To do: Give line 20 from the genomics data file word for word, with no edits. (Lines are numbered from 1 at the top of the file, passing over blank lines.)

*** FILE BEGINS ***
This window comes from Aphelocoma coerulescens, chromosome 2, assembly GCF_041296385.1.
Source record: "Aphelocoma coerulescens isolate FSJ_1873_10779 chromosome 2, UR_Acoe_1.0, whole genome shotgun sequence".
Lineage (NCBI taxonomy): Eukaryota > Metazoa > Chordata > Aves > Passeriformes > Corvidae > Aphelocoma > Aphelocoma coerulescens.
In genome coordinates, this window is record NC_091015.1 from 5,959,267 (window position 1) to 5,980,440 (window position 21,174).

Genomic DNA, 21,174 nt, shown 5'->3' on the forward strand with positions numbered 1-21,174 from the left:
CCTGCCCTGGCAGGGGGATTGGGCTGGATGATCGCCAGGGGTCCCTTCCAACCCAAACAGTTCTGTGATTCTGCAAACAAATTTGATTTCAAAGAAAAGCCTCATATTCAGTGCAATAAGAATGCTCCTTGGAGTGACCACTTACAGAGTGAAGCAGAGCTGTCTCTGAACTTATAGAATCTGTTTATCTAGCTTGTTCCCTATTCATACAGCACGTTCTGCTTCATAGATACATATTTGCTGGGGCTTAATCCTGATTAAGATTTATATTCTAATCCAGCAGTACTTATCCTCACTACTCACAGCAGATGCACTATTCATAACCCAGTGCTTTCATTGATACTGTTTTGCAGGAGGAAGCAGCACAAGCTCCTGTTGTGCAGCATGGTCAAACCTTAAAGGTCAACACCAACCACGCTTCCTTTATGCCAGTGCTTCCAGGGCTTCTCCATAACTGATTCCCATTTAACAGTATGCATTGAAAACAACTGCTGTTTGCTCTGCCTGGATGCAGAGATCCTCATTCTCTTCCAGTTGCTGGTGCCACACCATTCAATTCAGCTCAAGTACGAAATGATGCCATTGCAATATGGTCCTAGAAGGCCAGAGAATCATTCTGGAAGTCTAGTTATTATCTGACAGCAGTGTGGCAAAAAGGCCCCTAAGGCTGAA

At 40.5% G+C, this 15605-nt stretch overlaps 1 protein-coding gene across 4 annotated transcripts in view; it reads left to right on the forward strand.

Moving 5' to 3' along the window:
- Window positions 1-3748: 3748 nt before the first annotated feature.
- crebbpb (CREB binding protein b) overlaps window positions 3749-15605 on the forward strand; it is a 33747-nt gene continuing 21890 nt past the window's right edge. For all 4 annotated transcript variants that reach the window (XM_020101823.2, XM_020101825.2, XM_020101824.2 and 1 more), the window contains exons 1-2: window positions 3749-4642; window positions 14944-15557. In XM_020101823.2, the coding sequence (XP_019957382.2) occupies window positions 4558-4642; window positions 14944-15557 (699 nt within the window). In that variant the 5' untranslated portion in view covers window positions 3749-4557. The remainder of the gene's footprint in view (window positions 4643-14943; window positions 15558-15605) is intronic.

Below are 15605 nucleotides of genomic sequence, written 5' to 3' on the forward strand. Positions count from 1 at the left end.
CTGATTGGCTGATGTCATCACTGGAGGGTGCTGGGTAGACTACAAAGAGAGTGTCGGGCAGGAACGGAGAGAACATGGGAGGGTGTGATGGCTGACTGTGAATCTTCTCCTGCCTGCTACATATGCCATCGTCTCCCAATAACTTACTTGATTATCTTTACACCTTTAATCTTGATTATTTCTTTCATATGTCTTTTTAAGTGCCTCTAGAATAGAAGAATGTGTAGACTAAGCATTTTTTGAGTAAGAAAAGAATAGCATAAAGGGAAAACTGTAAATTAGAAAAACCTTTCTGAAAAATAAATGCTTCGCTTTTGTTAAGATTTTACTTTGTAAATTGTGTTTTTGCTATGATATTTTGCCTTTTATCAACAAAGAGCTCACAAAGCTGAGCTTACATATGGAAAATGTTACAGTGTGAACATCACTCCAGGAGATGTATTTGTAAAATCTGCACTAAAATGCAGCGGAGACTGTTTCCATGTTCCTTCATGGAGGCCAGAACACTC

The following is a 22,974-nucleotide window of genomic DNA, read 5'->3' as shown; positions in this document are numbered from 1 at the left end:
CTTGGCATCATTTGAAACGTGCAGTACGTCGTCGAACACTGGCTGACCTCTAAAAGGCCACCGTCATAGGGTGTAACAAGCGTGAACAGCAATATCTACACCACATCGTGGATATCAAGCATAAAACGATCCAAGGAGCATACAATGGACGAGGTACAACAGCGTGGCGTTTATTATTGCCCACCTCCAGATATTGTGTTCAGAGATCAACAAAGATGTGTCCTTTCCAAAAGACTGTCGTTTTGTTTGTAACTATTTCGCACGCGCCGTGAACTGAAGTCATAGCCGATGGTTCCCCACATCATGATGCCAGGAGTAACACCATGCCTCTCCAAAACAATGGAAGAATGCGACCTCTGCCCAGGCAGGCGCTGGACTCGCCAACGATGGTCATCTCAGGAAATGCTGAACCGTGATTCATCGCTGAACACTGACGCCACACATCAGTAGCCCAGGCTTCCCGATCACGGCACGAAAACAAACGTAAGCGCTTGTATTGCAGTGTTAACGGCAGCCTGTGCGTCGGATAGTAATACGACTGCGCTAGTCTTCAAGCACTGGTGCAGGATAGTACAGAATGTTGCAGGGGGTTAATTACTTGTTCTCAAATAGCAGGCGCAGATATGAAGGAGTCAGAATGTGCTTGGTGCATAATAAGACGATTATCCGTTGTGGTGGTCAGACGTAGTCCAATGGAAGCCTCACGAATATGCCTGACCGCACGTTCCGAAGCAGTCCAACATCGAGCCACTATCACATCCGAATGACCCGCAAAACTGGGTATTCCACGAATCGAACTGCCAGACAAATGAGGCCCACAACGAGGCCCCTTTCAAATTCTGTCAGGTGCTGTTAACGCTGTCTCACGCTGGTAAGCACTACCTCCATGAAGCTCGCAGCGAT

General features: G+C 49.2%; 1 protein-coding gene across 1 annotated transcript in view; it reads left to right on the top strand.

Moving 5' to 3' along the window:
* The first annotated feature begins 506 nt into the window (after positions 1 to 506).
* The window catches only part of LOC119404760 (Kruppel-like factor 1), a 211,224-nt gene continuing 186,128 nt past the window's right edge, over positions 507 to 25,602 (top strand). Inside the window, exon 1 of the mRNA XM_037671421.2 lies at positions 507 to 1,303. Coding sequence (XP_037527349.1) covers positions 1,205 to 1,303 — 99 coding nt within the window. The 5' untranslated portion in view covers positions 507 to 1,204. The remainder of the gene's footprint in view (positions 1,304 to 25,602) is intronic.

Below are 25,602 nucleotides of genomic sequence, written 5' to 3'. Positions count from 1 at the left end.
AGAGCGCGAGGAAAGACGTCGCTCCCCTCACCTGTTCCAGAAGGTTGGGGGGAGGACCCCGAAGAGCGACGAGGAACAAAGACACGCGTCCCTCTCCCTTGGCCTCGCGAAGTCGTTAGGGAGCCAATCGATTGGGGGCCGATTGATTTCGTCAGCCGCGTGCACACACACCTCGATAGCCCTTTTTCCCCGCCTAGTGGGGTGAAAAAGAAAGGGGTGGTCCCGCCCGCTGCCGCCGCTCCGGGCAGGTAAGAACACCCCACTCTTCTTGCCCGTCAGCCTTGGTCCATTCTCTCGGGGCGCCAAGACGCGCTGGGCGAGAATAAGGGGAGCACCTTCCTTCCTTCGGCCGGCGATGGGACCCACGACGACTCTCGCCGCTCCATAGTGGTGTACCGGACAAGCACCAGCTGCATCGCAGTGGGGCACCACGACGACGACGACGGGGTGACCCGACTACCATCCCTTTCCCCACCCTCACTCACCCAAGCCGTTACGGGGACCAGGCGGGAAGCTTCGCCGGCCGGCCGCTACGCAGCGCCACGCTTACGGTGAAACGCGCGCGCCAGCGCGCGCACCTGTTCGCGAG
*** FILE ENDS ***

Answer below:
AGAGCGCGAGGAAAGACGTCGCTCCCCTCACCTGTTCCAGAAGGTTGGGGGGAGGACCCCGAAGAGCGACGAGGAACAAAGACACGCGTCCCTCTCCCTTGGCCTCGCGAAGTCGTTAGGGAGCCAATCGATTGGGGGCCGATTGATTTCGTCAGCCGCGTGCACACACACCTCGATAGCCCTTTTTCCCCGCCTAGTGGGGTGAAAAAGAAAGGGGTGGTCCCGCCCGCTGCCGCCGCTCCGGGCAGGTAAGAACACCCCACTCTTCTTGCCCGTCAGCCTTGGTCCATTCTCTCGGGGCGCCAAGACGCGCTGGGCGAGAATAAGGGGAGCACCTTCCTTCCTTCGGCCGGCGATGGGACCCACGACGACTCTCGCCGCTCCATAGTGGTGTACCGGACAAGCACCAGCTGCATCGCAGTGGGGCACCACGACGACGACGACGGGGTGACCCGACTACCATCCCTTTCCCCACCCTCACTCACCCAAGCCGTTACGGGGACCAGGCGGGAAGCTTCGCCGGCCGGCCGCTACGCAGCGCCACGCTTACGGTGAAACGCGCGCGCCAGCGCGCGCACCTGTTCGCGAG